Asking when they’re already panicked will not be of any help. You can’t really think when you’re like that. Having to concentrate enough to answer questions, or try to, might be helpful, or it might be aggravating as all hell. No way to know.

All of these are great answers.

Because it differs from person to person.

And what situations that person is going through at the time.

And what they may be thinking and feeling at the time of whatever event that triggered them.

My last one just happened to be over deciding which yogurt to choose and for whatever dumb reason that my body decided turned into a life or death event. And I was frozen with indecision and fear.

But I have a family history of that happening.

And it manifested in me.

But thankfully not other members of my family closer in my age range.

Genetics.

Ain’t it a gift.

I apparently do not have a family history. Not that you could tell, they all are substance abusers, for the most part.
I think my anxiety is rooted in my personal safety. I feel like I am the only one who can take care of me. When I can’t I freak out.
I am like the others, talk to your partner about what they think they need from you in the midst of a panic episode.
ETA talk when they are feeling good and not panicked.

There is a wonderful book, it’s out of print now but it’s excellent for dealing with anxiety through behavior modification.

Its called “Stop Running Scared,” by Herbert Fensterheim.

Here’s a link to it on Amazon, if your library doesn’t have it

https://www.amazon.com/Stop-Running-Scared-Control-Training/dp/0892560347

I agree with Drunky Smurf. All of your answers are valid and I appreciate you all for sharing them.

I feel that not experiencing a full-blown panic attack myself makes it challenging for me to really understand what my partner is going through.

I panic when it comes to public speaking, but not to the point of not being able to talk at all. And I think I got better after aging a little bit.

I will read more articles about handling panic attacks and maybe advice my partner to seek professional help. I hope that we can sort out this together.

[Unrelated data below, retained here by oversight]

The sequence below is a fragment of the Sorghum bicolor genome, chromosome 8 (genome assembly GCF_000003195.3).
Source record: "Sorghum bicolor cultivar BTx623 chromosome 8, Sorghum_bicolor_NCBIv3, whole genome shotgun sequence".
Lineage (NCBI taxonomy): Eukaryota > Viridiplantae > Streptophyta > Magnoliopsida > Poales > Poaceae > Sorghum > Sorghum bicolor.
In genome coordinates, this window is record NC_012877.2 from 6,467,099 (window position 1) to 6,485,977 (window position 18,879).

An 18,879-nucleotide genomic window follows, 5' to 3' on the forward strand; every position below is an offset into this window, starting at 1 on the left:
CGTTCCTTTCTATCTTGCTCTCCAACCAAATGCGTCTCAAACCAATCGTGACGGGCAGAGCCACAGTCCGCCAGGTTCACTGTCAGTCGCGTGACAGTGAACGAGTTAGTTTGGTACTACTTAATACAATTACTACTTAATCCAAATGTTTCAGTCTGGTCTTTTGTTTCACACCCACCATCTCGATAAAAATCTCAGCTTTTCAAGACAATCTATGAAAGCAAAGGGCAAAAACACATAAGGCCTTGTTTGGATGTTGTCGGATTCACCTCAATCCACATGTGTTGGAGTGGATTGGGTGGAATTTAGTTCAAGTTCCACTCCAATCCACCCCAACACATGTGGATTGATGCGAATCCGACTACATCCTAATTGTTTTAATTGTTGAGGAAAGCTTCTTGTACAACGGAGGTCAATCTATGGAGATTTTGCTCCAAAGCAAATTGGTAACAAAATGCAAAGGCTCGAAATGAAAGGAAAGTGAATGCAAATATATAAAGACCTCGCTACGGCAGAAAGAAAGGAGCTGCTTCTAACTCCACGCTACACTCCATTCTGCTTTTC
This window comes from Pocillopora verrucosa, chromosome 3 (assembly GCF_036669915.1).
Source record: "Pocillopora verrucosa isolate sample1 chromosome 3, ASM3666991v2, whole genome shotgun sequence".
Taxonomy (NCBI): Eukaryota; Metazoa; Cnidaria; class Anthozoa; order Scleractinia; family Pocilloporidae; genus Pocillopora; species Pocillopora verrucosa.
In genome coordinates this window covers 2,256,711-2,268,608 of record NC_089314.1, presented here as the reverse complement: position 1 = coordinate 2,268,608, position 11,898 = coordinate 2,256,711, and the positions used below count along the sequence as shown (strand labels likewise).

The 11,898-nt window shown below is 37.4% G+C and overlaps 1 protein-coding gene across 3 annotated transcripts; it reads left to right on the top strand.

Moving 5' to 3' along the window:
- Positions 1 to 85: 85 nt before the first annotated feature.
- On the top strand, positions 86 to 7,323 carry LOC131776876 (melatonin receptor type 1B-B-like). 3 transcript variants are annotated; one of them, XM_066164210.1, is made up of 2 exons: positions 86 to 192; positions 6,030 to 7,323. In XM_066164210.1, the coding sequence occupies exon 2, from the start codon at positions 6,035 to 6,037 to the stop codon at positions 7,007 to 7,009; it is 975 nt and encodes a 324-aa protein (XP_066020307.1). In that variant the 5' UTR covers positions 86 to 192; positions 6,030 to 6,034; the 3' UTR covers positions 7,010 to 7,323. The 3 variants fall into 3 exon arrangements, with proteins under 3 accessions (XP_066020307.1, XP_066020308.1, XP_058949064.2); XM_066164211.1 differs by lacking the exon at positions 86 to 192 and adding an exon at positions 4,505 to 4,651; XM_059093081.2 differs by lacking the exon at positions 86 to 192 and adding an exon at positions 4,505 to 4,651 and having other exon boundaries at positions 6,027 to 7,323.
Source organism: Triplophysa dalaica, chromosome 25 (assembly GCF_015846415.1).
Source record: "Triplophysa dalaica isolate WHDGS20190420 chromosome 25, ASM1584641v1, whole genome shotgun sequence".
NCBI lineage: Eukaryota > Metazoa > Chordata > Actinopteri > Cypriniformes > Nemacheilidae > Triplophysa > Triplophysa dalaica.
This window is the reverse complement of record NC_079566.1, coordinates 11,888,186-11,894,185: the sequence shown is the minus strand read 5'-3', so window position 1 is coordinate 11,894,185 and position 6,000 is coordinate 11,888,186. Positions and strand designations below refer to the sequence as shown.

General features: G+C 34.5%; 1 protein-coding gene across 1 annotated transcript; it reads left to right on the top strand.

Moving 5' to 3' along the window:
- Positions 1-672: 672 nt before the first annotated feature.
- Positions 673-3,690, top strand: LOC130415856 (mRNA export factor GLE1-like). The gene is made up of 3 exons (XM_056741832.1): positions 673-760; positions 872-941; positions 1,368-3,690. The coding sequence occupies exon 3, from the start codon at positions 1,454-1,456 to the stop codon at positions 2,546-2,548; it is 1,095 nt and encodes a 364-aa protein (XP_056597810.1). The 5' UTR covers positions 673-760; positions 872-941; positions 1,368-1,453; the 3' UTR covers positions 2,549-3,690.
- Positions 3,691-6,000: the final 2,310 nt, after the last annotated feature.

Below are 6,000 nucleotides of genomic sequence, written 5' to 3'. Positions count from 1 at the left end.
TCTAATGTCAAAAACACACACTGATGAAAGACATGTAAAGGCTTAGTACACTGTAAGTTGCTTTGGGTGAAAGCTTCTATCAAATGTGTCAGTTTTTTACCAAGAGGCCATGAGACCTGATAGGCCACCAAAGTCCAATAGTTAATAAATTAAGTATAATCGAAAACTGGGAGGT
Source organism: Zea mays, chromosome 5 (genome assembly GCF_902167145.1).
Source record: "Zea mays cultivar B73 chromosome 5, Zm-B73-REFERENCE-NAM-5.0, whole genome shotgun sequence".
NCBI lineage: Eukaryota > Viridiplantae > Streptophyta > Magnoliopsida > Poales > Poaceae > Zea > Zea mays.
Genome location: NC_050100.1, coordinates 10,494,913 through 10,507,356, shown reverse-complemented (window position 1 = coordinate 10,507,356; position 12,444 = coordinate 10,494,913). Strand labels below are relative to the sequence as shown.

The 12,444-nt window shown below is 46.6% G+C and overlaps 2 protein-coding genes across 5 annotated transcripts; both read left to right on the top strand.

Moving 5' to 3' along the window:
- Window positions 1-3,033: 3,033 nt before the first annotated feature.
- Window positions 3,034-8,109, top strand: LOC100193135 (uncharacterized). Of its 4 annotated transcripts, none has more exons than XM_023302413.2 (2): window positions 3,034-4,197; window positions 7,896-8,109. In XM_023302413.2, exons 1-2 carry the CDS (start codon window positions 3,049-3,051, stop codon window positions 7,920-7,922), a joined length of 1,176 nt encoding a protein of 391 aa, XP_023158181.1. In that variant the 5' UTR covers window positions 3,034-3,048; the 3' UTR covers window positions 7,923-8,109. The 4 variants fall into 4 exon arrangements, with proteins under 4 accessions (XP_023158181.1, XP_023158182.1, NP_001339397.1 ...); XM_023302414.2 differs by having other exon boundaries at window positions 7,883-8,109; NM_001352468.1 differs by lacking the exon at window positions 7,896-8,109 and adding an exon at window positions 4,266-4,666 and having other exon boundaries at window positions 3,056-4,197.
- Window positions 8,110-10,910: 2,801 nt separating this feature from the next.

I keep chewable Gaba close at hand for when I start to feel my chest tightening. It really works for me.

Playing gentle music helped me.

I used to get panic attacks. They’re horrible. The one thing that really helped was, the book Peace From Nervous Suffering by Dr. Claire Weekes. It’s out of print but available used via Amazon. I can’t recommend it highly enough, and if you read the reviews on Amazon, you’ll see why. In part, Weekes says there are two stages to a full-on panic attack: anxiety, followed closely by panic over the anxiety. For me, it was along the lines of “Oh, crap, here’s that feeling again. I hate this! HATE IT! What if it gets worse and worse? What if I lose control and start screaming? What if I never snap out of it?”

Weekes explains how panic attacks occur and how to “float” through them. I generally loathe self-help books, but this one is a notable exception.

How do you deal with that when, say, you are driving on the road to a destination 2 hours away and you have 2 hours to get there? Or you are setting in a seminar that attendance is mandatory? There’s only so many times you can go to the restroom. :slight_smile:

Wow, talk about coincidence. Twice this week, I’ve had anxiety that started to morph into panic, because of a slight change in work schedule coupled with the stresses brought on by divorce. Fortunately, I knew what was going on and was able to go to a different location and do something to occupy myself until it passed. I feel bad for people that going somewhere else and doing something else isn’t effective or don’t have that option available to them.